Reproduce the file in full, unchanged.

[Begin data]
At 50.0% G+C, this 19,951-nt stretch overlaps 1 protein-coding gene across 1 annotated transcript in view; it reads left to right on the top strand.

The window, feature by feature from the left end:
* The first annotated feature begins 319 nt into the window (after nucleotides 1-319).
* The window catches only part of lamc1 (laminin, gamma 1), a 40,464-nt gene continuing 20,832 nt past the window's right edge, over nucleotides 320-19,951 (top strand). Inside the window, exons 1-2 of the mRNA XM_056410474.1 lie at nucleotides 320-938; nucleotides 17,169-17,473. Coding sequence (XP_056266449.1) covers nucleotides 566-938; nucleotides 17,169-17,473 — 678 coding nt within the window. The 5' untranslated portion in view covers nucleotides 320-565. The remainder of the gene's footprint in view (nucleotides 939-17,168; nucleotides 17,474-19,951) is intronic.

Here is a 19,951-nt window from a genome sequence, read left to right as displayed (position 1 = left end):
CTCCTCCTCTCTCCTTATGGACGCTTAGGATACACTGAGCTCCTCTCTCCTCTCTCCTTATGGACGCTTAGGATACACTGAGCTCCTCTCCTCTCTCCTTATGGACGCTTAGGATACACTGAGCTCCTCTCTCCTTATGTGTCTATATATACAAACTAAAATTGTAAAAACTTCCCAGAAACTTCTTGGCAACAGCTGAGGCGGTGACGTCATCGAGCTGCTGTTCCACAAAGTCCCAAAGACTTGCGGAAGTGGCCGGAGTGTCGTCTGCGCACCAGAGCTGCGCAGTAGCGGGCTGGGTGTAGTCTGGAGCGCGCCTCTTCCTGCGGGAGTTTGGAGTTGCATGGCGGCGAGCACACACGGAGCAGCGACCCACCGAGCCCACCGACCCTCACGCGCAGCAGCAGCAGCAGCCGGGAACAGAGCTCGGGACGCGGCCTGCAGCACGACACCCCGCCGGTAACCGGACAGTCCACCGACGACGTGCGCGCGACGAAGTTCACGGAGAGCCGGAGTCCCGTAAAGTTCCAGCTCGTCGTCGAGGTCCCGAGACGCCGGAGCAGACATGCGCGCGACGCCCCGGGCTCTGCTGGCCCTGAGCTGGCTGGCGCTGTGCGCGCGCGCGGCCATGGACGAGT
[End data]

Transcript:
At 50.0% G+C, this 19,951-nt stretch overlaps 1 protein-coding gene across 1 annotated transcript in view; it reads left to right on the top strand.

The window, feature by feature from the left end:
* The first annotated feature begins 319 nt into the window (after nucleotides 1-319).
* The window catches only part of lamc1 (laminin, gamma 1), a 40,464-nt gene continuing 20,832 nt past the window's right edge, over nucleotides 320-19,951 (top strand). Inside the window, exons 1-2 of the mRNA XM_056410474.1 lie at nucleotides 320-938; nucleotides 17,169-17,473. Coding sequence (XP_056266449.1) covers nucleotides 566-938; nucleotides 17,169-17,473 — 678 coding nt within the window. The 5' untranslated portion in view covers nucleotides 320-565. The remainder of the gene's footprint in view (nucleotides 939-17,168; nucleotides 17,474-19,951) is intronic.

Here is a 19,951-nt window from a genome sequence, read left to right as displayed (position 1 = left end):
CTCCTCCTCTCTCCTTATGGACGCTTAGGATACACTGAGCTCCTCTCTCCTCTCTCCTTATGGACGCTTAGGATACACTGAGCTCCTCTCCTCTCTCCTTATGGACGCTTAGGATACACTGAGCTCCTCTCTCCTTATGTGTCTATATATACAAACTAAAATTGTAAAAACTTCCCAGAAACTTCTTGGCAACAGCTGAGGCGGTGACGTCATCGAGCTGCTGTTCCACAAAGTCCCAAAGACTTGCGGAAGTGGCCGGAGTGTCGTCTGCGCACCAGAGCTGCGCAGTAGCGGGCTGGGTGTAGTCTGGAGCGCGCCTCTTCCTGCGGGAGTTTGGAGTTGCATGGCGGCGAGCACACACGGAGCAGCGACCCACCGAGCCCACCGACCCTCACGCGCAGCAGCAGCAGCAGCCGGGAACAGAGCTCGGGACGCGGCCTGCAGCACGACACCCCGCCGGTAACCGGACAGTCCACCGACGACGTGCGCGCGACGAAGTTCACGGAGAGCCGGAGTCCCGTAAAGTTCCAGCTCGTCGTCGAGGTCCCGAGACGCCGGAGCAGACATGCGCGCGACGCCCCGGGCTCTGCTGGCCCTGAGCTGGCTGGCGCTGTGCGCGCGCGCGGCCATGGACGAGT